Now of course, with Sharon Tate being a key player in this movie, the lingering dread is the Manson Family, who infamously murdered Tate, Sebring, and three others in the summer of 1969, while Tate was two weeks from giving birth. The first teases of the cult are shots of a group of girls walking down the streets, hitchhiking and dumpster diving, which Dalton dismisses as just a bunch of hippies. One of them, however, dubbed “Pussycat” (Margaret Qualley of The Nice Guys), catches Booth’s eye, and eventually hitches with him to the group’s compound at Spahn Ranch in Chatsworth (mere blocks from where I’m working right now), and where Booth and Dalton once shot Bounty Law. Booth encounters many members of the “family,” including Tex Watson (Austin Butler), Gypsy Share (Lena Dunham), Clem Grogan (James Landry Hébert) and Squeaky Fromme (Dakota Fanning), among the many taking advantage of the ranch’s owner, George Spahn (Bruce Dern) to use his land. Manson himself (Damon Herriman, who also plays Manson on Mindhunter) only shows up briefly, staking out the Tate house early on. In an odd way, despite this very brief appearance, he’s essentially Tarantino’s avatar in the film, as Manson used his charisma to control everything from behind the scenes. In movie parlance, Charlie’s lone appearance shows him acting as something akin to a location scout.

The beauty of Tarantino’s body of work is that even when you think you know what’s about to happen, you can never be entirely sure. Case in point, the complete alternate reality fantasy of the ending to Inglourious Basterds, where Hitler is killed in a movie theatre well before the war ends. That famous moment is itself mirrored in this film, with Dalton starring in a World War II movie where he kills Nazis with a flamethrower. Given this possibility, the film lends itself a decent degree of suspense because you just don’t know how Tarantino’s going to handle the Tate murders, or if he’s going to at all. The only thing I was certain of in the lead-up to the climax was that given Dalton and Booth’s characterizations to that point, I could tell that Tarantino was seemingly trying to set us up for a “happy” ending. The question was how far he’d have to go to make it happen.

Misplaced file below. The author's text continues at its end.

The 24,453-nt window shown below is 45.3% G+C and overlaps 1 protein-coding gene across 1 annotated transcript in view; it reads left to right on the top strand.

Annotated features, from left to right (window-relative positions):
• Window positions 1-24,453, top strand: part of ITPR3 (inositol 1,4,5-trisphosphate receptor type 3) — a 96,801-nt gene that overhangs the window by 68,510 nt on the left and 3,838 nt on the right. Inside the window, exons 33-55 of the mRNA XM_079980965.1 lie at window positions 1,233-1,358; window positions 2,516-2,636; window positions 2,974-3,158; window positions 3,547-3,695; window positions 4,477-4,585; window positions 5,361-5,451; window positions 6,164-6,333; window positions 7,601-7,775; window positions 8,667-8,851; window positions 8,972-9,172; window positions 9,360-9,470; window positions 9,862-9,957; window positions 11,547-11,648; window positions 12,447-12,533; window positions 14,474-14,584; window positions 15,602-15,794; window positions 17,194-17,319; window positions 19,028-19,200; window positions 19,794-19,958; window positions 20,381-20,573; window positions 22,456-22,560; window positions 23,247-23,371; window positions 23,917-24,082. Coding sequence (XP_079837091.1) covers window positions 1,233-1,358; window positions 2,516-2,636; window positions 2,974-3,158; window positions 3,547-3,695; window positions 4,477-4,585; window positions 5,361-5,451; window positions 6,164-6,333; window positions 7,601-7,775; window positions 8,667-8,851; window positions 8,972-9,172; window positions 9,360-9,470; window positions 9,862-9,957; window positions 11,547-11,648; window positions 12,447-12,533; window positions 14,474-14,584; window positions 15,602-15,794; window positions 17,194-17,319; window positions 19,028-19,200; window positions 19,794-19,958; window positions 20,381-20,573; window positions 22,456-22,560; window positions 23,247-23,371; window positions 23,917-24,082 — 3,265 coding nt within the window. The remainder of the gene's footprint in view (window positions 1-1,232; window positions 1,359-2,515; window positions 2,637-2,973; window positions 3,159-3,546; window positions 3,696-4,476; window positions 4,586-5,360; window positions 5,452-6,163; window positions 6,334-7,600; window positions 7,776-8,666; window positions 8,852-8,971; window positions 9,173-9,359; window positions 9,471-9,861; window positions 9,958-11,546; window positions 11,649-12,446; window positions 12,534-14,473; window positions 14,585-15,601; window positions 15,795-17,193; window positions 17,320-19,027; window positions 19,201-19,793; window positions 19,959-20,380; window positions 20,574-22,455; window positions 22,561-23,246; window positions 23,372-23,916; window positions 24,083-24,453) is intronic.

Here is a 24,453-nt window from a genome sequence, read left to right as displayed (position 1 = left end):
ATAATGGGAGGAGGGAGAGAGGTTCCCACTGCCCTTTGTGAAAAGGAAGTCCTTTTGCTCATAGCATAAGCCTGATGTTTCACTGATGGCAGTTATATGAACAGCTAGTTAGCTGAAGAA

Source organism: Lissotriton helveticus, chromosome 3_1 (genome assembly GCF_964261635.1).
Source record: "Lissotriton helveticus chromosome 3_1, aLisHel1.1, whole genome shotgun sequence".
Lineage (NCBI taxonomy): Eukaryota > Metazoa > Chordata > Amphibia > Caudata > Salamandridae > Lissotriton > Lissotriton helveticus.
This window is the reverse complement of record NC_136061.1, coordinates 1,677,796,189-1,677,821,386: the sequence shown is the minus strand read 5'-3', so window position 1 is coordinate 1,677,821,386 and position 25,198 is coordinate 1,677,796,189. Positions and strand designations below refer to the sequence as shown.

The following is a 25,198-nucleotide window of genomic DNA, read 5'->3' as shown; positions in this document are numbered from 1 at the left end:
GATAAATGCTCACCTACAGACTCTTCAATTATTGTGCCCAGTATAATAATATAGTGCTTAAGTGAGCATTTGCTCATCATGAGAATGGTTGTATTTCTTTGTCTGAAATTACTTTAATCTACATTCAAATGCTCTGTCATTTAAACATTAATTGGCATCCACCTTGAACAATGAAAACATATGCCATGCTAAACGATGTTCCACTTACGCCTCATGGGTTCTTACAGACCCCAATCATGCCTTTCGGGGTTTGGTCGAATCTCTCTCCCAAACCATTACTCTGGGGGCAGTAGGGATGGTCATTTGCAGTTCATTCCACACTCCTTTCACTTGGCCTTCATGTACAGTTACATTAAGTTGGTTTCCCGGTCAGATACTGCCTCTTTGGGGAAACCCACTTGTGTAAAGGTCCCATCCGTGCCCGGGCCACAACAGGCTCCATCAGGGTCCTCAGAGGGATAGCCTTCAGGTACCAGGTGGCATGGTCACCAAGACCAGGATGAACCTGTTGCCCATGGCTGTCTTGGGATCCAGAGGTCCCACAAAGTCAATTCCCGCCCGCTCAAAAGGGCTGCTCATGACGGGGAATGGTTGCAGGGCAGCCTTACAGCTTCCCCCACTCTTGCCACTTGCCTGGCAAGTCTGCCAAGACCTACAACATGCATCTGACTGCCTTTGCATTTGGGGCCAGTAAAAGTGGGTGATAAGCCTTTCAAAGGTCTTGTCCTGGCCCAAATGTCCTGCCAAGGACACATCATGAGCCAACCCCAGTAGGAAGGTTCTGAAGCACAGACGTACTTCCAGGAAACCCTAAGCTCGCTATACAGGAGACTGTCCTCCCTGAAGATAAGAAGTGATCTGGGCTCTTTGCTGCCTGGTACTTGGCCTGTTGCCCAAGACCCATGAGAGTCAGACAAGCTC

But no matter how the film resolved itself, the journey was well worth it. The performances, particularly from DiCaprio, Pitt, and Robbie are all excellent in their own way. The script is top notch, with that biting wit and humor that’s been a hallmark of Tarantino’s work for nearly 30 years now. The camera work (from three-time Oscar winner Robert Richardson) is superb. If there’s a flaw to be had, it’s that this is very much a Tarantino film for his fans. If you’ve never seen any of his work, you’ll have no earthly idea what’s going on. But honestly, if you’re a fan of cinema in any form, you should have seen at least something of his by now. This film is a love letter to the city that made him, both in the form of the industry that’s nurtured his art, as well as the people who inhabit it, and in that vein, the love is very much requited on my part.

Grade: A

Join the conversation in the comments below! What film should I review next? What’s your favorite Tarantino film? What do you think Red Apple cigarettes taste like? Let me know!

2 thoughts on “The Old Man and the Scene – Once Upon a Time in Hollywood